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Atlanta Remembers “The Story of Bhopal”

January 2007
Atlanta Remembers “The Story of Bhopal”

Alka Roy of AID-Atlanta addressing the small gathering of concerned citizens at the Manuel's Tavern.

On December 5th, 2006, Association of India's Development (AID) and Amnesty International members remembered the disaster in Bhopal in Atlanta by hosting ‘The Story of Bhopal: 22 year in the Making" at Manuel's Tavern. The event included the screening of a short documentary on the continuing campaign and struggles in Bhopal, provided updates from Bhopal, answered questions and held the Atlanta Premier of "One Night in Bhopal" -- a film based on interviews from the survivors of the horrific disaster,

The event was part of nationwide actions on the anniversary of the Bhopal disaster, the world's worst industrial catastrophe. Students and community members in seven cities staged funeral processions and die-ins, carrying black coffins and shrouded bearers. Concerned community members in Chicago, Washington, DC, and Midland, MI presented Dow Chemical Board members with orange prison jumpsuits to highlight the fugitive status (in Indian Criminal Court) of Union Carbide, a fully-owned subsidiary of Dow Chemical. University of Michigan-Ann Arbor students marched to the campus Dow Chemical building on December 6th, to close six days of activities focused on the ongoing human rights struggle in Bhopal.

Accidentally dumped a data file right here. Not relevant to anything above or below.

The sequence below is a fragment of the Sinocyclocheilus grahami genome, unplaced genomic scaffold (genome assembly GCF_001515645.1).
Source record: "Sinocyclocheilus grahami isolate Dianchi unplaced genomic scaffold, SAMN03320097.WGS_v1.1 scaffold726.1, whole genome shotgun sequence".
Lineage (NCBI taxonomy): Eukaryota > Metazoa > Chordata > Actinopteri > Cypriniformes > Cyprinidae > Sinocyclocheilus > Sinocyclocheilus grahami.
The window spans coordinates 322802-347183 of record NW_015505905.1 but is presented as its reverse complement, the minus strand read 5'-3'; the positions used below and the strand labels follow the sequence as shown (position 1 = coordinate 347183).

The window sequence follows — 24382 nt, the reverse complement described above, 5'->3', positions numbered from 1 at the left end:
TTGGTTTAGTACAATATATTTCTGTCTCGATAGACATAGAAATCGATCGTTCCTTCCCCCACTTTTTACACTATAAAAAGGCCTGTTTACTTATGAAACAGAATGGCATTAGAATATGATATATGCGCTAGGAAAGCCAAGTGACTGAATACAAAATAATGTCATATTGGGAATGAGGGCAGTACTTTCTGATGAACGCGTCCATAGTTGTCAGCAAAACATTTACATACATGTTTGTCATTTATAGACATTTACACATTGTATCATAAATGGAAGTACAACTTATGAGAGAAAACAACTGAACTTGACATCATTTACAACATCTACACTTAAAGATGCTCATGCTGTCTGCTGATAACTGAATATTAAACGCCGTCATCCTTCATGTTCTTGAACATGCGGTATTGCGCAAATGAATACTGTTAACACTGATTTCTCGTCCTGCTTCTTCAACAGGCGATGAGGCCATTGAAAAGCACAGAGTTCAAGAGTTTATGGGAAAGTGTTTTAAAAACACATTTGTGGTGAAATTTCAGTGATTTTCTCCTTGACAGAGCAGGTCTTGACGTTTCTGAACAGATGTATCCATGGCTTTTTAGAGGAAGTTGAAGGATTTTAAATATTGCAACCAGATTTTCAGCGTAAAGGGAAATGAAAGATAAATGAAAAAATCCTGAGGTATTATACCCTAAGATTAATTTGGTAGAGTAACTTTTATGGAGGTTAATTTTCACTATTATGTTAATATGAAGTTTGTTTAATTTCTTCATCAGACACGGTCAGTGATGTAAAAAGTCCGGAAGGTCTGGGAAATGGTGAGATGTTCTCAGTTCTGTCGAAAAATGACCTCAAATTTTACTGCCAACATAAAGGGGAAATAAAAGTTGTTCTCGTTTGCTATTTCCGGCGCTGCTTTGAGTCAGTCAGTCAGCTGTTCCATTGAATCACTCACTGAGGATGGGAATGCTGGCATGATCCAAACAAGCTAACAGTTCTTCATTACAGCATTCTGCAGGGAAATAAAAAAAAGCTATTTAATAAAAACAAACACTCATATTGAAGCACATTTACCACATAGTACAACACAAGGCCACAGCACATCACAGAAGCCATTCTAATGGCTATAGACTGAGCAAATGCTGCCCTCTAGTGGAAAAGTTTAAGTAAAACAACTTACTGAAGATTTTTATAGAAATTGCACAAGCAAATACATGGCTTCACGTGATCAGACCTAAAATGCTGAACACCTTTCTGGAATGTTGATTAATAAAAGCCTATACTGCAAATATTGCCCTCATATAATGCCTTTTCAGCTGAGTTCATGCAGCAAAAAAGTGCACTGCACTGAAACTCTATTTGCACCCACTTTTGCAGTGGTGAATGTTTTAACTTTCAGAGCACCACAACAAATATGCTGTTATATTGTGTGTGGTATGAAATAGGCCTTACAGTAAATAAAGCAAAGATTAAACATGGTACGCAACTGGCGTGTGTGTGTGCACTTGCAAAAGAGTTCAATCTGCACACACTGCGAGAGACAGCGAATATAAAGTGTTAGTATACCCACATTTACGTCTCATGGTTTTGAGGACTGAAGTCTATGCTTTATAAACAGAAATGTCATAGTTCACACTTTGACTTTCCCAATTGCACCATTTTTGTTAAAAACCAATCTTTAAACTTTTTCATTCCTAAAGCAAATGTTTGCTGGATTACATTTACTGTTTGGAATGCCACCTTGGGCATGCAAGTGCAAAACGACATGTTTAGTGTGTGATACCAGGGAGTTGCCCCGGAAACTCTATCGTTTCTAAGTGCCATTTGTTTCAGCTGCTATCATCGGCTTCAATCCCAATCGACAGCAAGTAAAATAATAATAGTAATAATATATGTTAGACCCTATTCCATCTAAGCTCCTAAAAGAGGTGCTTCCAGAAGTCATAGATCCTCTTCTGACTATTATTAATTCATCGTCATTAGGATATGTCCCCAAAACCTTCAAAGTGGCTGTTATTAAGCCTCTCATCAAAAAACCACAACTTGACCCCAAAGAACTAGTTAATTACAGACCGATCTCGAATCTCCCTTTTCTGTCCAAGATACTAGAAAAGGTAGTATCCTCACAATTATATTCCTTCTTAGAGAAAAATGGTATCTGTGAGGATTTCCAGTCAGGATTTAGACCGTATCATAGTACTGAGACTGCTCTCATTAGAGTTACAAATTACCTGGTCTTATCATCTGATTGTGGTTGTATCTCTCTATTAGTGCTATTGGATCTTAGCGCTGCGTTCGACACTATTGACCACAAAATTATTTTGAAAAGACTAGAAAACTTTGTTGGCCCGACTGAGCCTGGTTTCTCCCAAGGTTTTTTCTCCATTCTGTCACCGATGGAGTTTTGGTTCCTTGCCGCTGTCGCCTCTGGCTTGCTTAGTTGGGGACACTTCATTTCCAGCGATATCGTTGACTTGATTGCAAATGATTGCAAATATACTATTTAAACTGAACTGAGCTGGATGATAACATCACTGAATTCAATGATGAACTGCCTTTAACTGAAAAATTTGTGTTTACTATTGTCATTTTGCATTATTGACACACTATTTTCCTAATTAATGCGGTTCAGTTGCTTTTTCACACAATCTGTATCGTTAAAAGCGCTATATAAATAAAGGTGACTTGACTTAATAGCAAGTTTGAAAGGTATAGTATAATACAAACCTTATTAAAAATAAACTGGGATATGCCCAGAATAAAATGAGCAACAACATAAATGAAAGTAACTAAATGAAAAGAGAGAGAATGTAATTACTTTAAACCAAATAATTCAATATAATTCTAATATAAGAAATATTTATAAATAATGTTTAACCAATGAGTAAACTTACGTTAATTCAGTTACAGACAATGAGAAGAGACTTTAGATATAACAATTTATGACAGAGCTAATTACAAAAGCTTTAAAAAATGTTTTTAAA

On December 2, 1984, thousands of people in Bhopal, India, were gassed to death after a catastrophic chemical leak at a Union Carbide pesticide plant. Advocates say Carbide's owner Dow Chemical is to blame for daily deaths in Bhopal due to its refusal to clean up the disaster site and provide adequate care to the survivors.

The night of the Bhopal Disaster, none of the six safety systems at the Union Carbide (Dow Chemical) plant were functional. Following a partial 1989 settlement, Union Carbide fled India, leaving behind unresolved criminal liabilities and several thousand metric tons of hazardous waste, which has poisoned the drinking water for 20,000 Bhopal residents. According to Amnesty International, Dow's behavior is a fundamental violation of the Bhopalis' human rights. Eighteen members of the US Congress signed a letter to Dow in 2003, calling Dow's behavior a "blatant disregard for the law."

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